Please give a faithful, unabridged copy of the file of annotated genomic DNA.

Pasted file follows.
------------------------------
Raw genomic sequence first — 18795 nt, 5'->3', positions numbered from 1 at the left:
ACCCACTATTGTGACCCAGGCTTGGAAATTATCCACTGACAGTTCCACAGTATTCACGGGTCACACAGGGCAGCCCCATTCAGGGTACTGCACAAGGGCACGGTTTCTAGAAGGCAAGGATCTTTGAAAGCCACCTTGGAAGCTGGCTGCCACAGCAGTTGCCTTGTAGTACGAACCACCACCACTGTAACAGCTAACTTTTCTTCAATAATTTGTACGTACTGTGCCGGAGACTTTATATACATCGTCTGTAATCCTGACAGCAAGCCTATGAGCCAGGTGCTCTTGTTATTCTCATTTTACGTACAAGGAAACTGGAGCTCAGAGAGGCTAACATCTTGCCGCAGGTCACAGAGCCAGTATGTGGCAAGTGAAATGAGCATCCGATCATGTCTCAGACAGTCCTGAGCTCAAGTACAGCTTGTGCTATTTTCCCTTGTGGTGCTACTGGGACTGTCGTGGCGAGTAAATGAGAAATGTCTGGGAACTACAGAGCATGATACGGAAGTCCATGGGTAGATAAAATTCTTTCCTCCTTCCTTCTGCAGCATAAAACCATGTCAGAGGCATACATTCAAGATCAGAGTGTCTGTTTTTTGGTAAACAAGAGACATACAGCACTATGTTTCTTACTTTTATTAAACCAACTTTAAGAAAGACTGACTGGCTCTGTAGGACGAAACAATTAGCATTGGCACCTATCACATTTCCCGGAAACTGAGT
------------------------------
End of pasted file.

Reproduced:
Raw genomic sequence first — 18795 nt, 5'->3', positions numbered from 1 at the left:
ACCCACTATTGTGACCCAGGCTTGGAAATTATCCACTGACAGTTCCACAGTATTCACGGGTCACACAGGGCAGCCCCATTCAGGGTACTGCACAAGGGCACGGTTTCTAGAAGGCAAGGATCTTTGAAAGCCACCTTGGAAGCTGGCTGCCACAGCAGTTGCCTTGTAGTACGAACCACCACCACTGTAACAGCTAACTTTTCTTCAATAATTTGTACGTACTGTGCCGGAGACTTTATATACATCGTCTGTAATCCTGACAGCAAGCCTATGAGCCAGGTGCTCTTGTTATTCTCATTTTACGTACAAGGAAACTGGAGCTCAGAGAGGCTAACATCTTGCCGCAGGTCACAGAGCCAGTATGTGGCAAGTGAAATGAGCATCCGATCATGTCTCAGACAGTCCTGAGCTCAAGTACAGCTTGTGCTATTTTCCCTTGTGGTGCTACTGGGACTGTCGTGGCGAGTAAATGAGAAATGTCTGGGAACTACAGAGCATGATACGGAAGTCCATGGGTAGATAAAATTCTTTCCTCCTTCCTTCTGCAGCATAAAACCATGTCAGAGGCATACATTCAAGATCAGAGTGTCTGTTTTTTGGTAAACAAGAGACATACAGCACTATGTTTCTTACTTTTATTAAACCAACTTTAAGAAAGACTGACTGGCTCTGTAGGACGAAACAATTAGCATTGGCACCTATCACATTTCCCGGAAACTGAGT